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#8 Simon K.

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Posted 13 January 2003 - 02:35 AM

Have you used any stobes in it or is it just the natural light?
Is it the original image or how much PS-work did you on it

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#9 marriard

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Posted 13 January 2003 - 05:04 AM

Have you used any stobes in it or is it just the natural light?
Is it the original image or how much PS-work did you on it

Simon

This is all ambient light.

The only thing done digitally was a resize from the original and saved as a jpg (image was taken in RAW format)

M

#10 tshepherd

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Posted 13 January 2003 - 05:10 AM

Outstanding!! Hard to tell from a shot this size, but it looks like it handled the gradations of blue fairly well.

I think the one thing that *does* hinder digital when it comes to WA is the 1.X factor of most SLRs. I wonder what this same shot would have looked like at a true 20mm, rather than the 35mm it effectively is. I'm not sure in this case that it would have improved the photo though.

#11 scottyb

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Posted 13 January 2003 - 05:14 AM

Marriard, that's very nice. I'm still a little skeptical. With film the blues are almost always brilliant.


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#12 marriard

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Posted 13 January 2003 - 05:29 AM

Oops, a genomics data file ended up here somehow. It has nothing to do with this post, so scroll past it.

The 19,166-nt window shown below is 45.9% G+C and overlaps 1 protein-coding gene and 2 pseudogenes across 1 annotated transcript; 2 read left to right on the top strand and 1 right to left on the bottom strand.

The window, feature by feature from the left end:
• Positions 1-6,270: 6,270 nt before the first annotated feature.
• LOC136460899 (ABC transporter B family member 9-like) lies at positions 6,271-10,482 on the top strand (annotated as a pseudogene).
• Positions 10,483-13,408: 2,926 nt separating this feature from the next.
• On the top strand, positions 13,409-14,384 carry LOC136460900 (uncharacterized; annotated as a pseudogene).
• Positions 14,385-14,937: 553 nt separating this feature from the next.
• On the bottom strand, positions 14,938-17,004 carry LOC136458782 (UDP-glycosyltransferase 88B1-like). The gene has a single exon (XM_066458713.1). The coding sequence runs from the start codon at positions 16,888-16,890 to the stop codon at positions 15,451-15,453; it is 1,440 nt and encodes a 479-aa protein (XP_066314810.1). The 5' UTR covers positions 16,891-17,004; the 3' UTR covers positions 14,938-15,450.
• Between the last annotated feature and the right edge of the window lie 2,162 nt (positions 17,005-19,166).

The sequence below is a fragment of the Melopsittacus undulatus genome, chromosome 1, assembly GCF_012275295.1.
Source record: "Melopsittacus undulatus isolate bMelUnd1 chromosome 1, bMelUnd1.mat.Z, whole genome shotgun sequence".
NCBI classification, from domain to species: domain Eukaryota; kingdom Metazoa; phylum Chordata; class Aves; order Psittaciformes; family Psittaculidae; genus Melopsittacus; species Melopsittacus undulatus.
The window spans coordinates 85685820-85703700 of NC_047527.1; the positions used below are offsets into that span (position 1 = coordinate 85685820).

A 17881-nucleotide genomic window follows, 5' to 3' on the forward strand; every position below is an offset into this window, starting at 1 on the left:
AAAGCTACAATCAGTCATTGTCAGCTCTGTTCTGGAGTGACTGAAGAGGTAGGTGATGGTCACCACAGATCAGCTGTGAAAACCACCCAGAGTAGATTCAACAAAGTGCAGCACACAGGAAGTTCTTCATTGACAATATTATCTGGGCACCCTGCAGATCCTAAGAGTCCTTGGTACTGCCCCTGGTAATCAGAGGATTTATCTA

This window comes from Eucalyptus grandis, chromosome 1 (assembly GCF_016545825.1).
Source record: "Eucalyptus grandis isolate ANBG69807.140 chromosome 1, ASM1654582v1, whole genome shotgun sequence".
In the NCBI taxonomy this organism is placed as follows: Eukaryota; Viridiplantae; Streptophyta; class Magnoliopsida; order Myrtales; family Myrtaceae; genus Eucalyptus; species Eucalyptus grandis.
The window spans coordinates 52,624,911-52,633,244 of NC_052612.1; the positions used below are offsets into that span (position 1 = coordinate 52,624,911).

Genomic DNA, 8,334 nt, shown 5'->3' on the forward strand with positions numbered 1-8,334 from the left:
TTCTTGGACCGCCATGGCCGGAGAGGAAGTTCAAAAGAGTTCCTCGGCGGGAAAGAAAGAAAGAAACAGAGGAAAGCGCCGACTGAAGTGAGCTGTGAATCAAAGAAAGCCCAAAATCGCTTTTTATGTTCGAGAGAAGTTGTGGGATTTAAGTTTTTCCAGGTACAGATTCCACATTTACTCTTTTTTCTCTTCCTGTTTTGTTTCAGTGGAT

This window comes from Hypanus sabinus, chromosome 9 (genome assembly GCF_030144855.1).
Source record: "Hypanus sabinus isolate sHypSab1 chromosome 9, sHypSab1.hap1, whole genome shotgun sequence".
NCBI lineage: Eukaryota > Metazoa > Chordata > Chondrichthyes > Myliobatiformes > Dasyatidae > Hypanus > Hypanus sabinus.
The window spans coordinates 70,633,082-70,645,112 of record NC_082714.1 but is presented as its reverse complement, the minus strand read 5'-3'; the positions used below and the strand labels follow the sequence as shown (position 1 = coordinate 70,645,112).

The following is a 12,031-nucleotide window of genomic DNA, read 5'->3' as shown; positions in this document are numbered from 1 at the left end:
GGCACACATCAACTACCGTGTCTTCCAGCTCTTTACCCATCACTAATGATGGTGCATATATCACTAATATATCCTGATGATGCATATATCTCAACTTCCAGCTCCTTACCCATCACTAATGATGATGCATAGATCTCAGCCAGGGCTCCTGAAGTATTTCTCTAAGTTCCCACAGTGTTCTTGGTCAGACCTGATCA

Outstanding!!  Hard to tell from a shot this size, but it looks like it handled the gradations of blue fairly well.

I think the one thing that *does* hinder digital when it comes to WA is the 1.X factor of most SLRs.  I wonder what this same shot would have looked like at a true 20mm, rather than the 35mm it effectively is.  I'm not sure in this case that it would have improved the photo though.

Thanks,

The 1.x factor on a Fuji S2 makes a 20mm a 30mm (1.5 factor). It does mean you have to buy a wider lens for the same effect.

In this case it would have mainly meant I would have positioned myself differently for basically the same shot.

However, if I had wanted some strobe lights in this image to light up a 'cuda or two, it would have been different as I would have had strobe-to-subject to consider. Even then, these were big 'cudas (4'+), so you could get close enough to make them the appropriate size for the composition I wanted.

I have started considering a 14mm lens to give me around 20mm, but honestly you work with tools you have an try not to think about something you don't have. Actually this is why one of the reasons I prefer shooting non-zoom lenses - I find I concentrate better on shooting one method for a whole dive, rather than switching back and forward.

M

#13 tshepherd

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Posted 13 January 2003 - 05:35 AM

The 1.x factor on a Fuji S2 makes a 20mm a 30mm


Umm, yeah, I was doing that NEW math, right. Sorry, not enough coffee yet...

I find I concentrate better on shooting one method for a whole dive, rather than switching back and forward


There's something to be said for this.

#14 james

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Posted 13 January 2003 - 06:04 AM

Hi Scottyb,

While your shot is a nice one, I actually think the blues in Paul's shot are much smoother and more pleasing to the eye. I think that is because there is a lot of JPEG compression in your scan.

That's the thing about JPEG - it can ruin a wideangle shot. The way the compression works is that it looks for pixels that are similar, and then essentially makes them the same color. That's why you can see those blue blocks and lines in the open water.

Obviously this won't be there in a large TIFF and when printed out. So we need to realize that "web published" underwater WA shots are not a good way to judge a camera's capability.

FWIW, I know that photo pros have marvelled at Eric Cheng's beautiful WA shots from the Bahamas.

Paul, I have a 14mm Sigma lens. If you come out here to dive the Flowergardens, you can try it...:)

Here's one of my "mo-better blues" shots: